Taxation in American States and Cities

By Richard T. Ely | Go to book overview

CHAPTER IV.
A PLAN WHEREBY A PART OF THE INCREASING VALUE OF REAL ESTATE IN STATES AND CITIES MAY BE SECURED BY THE PUBLIC.

A CUSTOM which obtains in Savannah is suggestive. It appears that the city is extended only after ali or a considerable portion of the land in the proposed new part has been acquired by the city. This is bought by the acre, as it manifestly cannot be sold as lots until it has been laid out. After improvements have been made. the land is sold in lots at auction, and the city realizes a profit on the transaction, which accrues to the benefit of the tax-payers. Lots were formerly sold, and only interest on the amount bid was required; in other words, unalterable but redeemable ground rents for the city were established, and to-day the owners of some of the most valuable lots in the city, sold long aga, pay $20 to $30 a year into the municipal treasury.1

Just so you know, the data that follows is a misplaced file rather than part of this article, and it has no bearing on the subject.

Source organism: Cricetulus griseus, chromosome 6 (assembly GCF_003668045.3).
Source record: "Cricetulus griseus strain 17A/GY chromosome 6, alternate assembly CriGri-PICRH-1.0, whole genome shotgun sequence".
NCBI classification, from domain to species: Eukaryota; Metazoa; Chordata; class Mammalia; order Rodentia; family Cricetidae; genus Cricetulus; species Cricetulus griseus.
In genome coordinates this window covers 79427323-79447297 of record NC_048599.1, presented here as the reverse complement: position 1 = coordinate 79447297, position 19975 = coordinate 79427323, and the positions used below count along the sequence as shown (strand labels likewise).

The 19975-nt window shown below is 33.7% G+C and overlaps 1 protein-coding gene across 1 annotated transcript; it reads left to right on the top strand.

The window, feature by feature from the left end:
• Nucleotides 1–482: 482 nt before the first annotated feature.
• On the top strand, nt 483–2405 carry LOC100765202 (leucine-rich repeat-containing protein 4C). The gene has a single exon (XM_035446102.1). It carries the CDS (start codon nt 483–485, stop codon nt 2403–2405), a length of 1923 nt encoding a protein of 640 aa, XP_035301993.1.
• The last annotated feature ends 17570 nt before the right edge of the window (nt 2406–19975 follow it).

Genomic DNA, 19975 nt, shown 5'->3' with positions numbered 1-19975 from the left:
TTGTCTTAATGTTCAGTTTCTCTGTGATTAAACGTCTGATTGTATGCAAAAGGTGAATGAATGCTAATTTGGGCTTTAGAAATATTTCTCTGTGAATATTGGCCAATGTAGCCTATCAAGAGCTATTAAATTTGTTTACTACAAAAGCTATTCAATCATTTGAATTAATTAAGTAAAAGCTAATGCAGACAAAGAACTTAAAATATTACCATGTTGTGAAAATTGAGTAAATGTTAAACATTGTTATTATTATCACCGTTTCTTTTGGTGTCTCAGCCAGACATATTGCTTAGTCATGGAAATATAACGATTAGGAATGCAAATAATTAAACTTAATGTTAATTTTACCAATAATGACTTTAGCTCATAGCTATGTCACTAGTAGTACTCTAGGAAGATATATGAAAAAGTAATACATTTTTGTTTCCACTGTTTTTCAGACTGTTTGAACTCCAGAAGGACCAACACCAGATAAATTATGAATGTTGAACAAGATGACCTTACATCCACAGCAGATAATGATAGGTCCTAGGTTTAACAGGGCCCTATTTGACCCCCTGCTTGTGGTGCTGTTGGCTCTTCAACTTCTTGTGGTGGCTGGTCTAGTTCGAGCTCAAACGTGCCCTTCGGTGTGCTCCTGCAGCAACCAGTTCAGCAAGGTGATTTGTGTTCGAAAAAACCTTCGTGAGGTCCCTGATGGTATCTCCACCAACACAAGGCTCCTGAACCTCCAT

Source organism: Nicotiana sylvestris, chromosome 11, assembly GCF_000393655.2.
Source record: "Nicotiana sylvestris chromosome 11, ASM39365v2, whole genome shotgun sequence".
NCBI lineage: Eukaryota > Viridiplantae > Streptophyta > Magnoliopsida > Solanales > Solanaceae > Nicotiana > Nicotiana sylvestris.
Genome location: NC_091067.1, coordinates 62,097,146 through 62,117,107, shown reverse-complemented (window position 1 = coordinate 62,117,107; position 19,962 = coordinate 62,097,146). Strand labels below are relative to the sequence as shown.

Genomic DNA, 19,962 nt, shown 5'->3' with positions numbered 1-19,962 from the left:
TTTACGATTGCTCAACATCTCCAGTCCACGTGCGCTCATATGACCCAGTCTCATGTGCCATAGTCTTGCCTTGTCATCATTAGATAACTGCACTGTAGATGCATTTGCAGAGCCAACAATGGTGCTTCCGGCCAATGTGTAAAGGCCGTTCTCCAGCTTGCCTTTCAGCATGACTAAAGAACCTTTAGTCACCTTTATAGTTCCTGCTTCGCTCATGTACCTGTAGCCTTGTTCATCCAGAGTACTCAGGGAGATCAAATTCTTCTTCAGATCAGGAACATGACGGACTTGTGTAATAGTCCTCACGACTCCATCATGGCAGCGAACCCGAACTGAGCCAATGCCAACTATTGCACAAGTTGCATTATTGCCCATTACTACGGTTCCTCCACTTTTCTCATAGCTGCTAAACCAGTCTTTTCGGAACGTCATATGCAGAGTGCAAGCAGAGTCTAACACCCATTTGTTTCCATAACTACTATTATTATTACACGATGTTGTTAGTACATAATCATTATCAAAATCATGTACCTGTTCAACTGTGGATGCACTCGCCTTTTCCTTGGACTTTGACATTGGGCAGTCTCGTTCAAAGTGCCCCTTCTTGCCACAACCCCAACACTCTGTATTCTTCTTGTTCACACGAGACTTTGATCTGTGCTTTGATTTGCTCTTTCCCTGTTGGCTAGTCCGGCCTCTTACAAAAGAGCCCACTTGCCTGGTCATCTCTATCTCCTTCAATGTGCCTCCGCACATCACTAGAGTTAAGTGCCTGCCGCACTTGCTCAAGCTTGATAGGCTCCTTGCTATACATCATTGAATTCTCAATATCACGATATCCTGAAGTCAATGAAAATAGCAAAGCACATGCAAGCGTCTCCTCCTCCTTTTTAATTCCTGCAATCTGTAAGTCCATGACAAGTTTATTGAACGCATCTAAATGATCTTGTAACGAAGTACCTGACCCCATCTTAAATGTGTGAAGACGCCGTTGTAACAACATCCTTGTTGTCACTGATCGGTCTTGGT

There are some evident defects in the plan. Ground rents for twenty-five years, with power to revise them at the expiration of the period, or to put these lots up ar auction, the purchaser to acquire improvements at an appraised valuation, would have saved for the community the increment in value due to the diligence and thrift of the community.

____________________
1
Lots belonging to the city on North Calvert Street, in Baltimore, were advertised for sale ar public auction recently, the purchaser to make semi-annual payments to the city; in other words, to pay for the use of the land. The city did not retain the right to revise the rent at the expiration of a given period.

-264-

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